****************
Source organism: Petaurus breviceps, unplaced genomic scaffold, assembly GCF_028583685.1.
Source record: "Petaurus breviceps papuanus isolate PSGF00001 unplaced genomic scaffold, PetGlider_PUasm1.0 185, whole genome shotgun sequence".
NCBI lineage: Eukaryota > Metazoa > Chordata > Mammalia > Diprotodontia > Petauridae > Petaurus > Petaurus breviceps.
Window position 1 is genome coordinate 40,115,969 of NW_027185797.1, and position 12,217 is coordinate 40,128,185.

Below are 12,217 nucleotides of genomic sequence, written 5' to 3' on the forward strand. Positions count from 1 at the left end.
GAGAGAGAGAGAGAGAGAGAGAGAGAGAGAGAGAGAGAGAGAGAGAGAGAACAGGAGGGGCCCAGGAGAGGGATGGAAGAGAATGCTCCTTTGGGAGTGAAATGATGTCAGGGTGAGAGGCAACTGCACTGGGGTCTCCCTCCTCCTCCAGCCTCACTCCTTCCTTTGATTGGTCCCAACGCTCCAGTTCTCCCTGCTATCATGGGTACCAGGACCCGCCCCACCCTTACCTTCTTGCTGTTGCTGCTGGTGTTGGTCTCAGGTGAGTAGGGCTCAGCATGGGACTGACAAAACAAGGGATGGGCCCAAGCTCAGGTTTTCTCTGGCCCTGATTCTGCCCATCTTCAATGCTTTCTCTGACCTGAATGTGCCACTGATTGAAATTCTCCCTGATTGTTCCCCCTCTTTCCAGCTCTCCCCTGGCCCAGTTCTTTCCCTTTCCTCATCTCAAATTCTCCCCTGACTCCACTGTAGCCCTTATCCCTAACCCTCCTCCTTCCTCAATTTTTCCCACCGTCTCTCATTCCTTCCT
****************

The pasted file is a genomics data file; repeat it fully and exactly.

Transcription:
Source organism: Petaurus breviceps, unplaced genomic scaffold, assembly GCF_028583685.1.
Source record: "Petaurus breviceps papuanus isolate PSGF00001 unplaced genomic scaffold, PetGlider_PUasm1.0 185, whole genome shotgun sequence".
NCBI lineage: Eukaryota > Metazoa > Chordata > Mammalia > Diprotodontia > Petauridae > Petaurus > Petaurus breviceps.
Window position 1 is genome coordinate 40,115,969 of NW_027185797.1, and position 12,217 is coordinate 40,128,185.

Below are 12,217 nucleotides of genomic sequence, written 5' to 3' on the forward strand. Positions count from 1 at the left end.
GAGAGAGAGAGAGAGAGAGAGAGAGAGAGAGAGAGAGAGAGAGAGAGAGAACAGGAGGGGCCCAGGAGAGGGATGGAAGAGAATGCTCCTTTGGGAGTGAAATGATGTCAGGGTGAGAGGCAACTGCACTGGGGTCTCCCTCCTCCTCCAGCCTCACTCCTTCCTTTGATTGGTCCCAACGCTCCAGTTCTCCCTGCTATCATGGGTACCAGGACCCGCCCCACCCTTACCTTCTTGCTGTTGCTGCTGGTGTTGGTCTCAGGTGAGTAGGGCTCAGCATGGGACTGACAAAACAAGGGATGGGCCCAAGCTCAGGTTTTCTCTGGCCCTGATTCTGCCCATCTTCAATGCTTTCTCTGACCTGAATGTGCCACTGATTGAAATTCTCCCTGATTGTTCCCCCTCTTTCCAGCTCTCCCCTGGCCCAGTTCTTTCCCTTTCCTCATCTCAAATTCTCCCCTGACTCCACTGTAGCCCTTATCCCTAACCCTCCTCCTTCCTCAATTTTTCCCACCGTCTCTCATTCCTTCCT